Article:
* Banks receive positive signals - sources
* S&P says too soon to judge impact of debt package
FRANKFURT, June 29 (Reuters) - Banks have received positive signals from ratings agencies that they will not call a French rollover plan for Greek debt a default, three people close to German lenders said on Wednesday.
“The whole charm of the French model is that is was worked out in a such way that it will be fine with the ratings agencies,” one of the people said.
Another source said the fact the French model was developed by banks themselves implied the rollover will be fully voluntary -- a precondition for ratings agencies not to declare a default.
However, a senior official at Standard & Poor’s said on Moday it was too soon to judge the ratings impact of the discussed debt relief package.
“I can tell you only that we cannot give a judgment on something we have not even seen,” Moritz Kraemer, S&P’s head of European sovereign ratings, had said.
German banks agreed in principle on Tuesday to use a French proposal for banks to roll over some Greek debt for 30 years, as the basis for negotiating private-sector participation in a Greek debt rollover, sources told Reuters.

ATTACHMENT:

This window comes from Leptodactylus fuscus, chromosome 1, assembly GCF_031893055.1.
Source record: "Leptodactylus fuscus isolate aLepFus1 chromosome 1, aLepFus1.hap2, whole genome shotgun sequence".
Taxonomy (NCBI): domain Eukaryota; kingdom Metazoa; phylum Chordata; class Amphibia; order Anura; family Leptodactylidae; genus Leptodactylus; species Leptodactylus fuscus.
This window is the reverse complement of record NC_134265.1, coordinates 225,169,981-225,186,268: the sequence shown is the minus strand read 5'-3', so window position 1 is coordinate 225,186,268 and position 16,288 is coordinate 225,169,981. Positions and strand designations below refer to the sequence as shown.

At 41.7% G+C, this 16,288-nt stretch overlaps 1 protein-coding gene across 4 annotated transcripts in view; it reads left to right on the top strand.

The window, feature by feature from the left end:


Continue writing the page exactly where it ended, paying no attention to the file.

Final detail of an agreement, such as the volume of any rollover and the coupon payments of new bonds, need to be finalised, the sources also said.
French banks, the most exposed to the Greek crisis, had presented an outline agreement to roll over holdings of maturing Greek government bonds as part of a wider European plan to avoid sovereign default.
The French proposal for restructuring Greek debt involves two options for bondholders during a period from July 2011 to end-June 2014, according to a draft seen by Reuters.
Banks would also reinvest 70 percent of the proceeds when Greek bonds fall due and cash out the rest. Of the amount reinvested, 50 percent would go into the new 30-year bonds and 20 percent would go into AAA-rated zero coupon bonds.
A senior European Central Bank policymaker rejected the idea of a Greek debt solution involving EU guarantees.
Asked about a scenario under which banks exchanged their Greek bonds for new paper backed by guarantees from EU states -- an approach similar to that used in Latin America in the 1980s -- Juergen Stark told German newspaper Die Zeit: “This instrument is disqualified ... It would break the ban on support -- the no bail-out clause in article 125 of the EU Treaty.” (Reporting by Arno Schuetze, Kathrin Jones, Philipp Halstrick; Editing by Dan Lalor)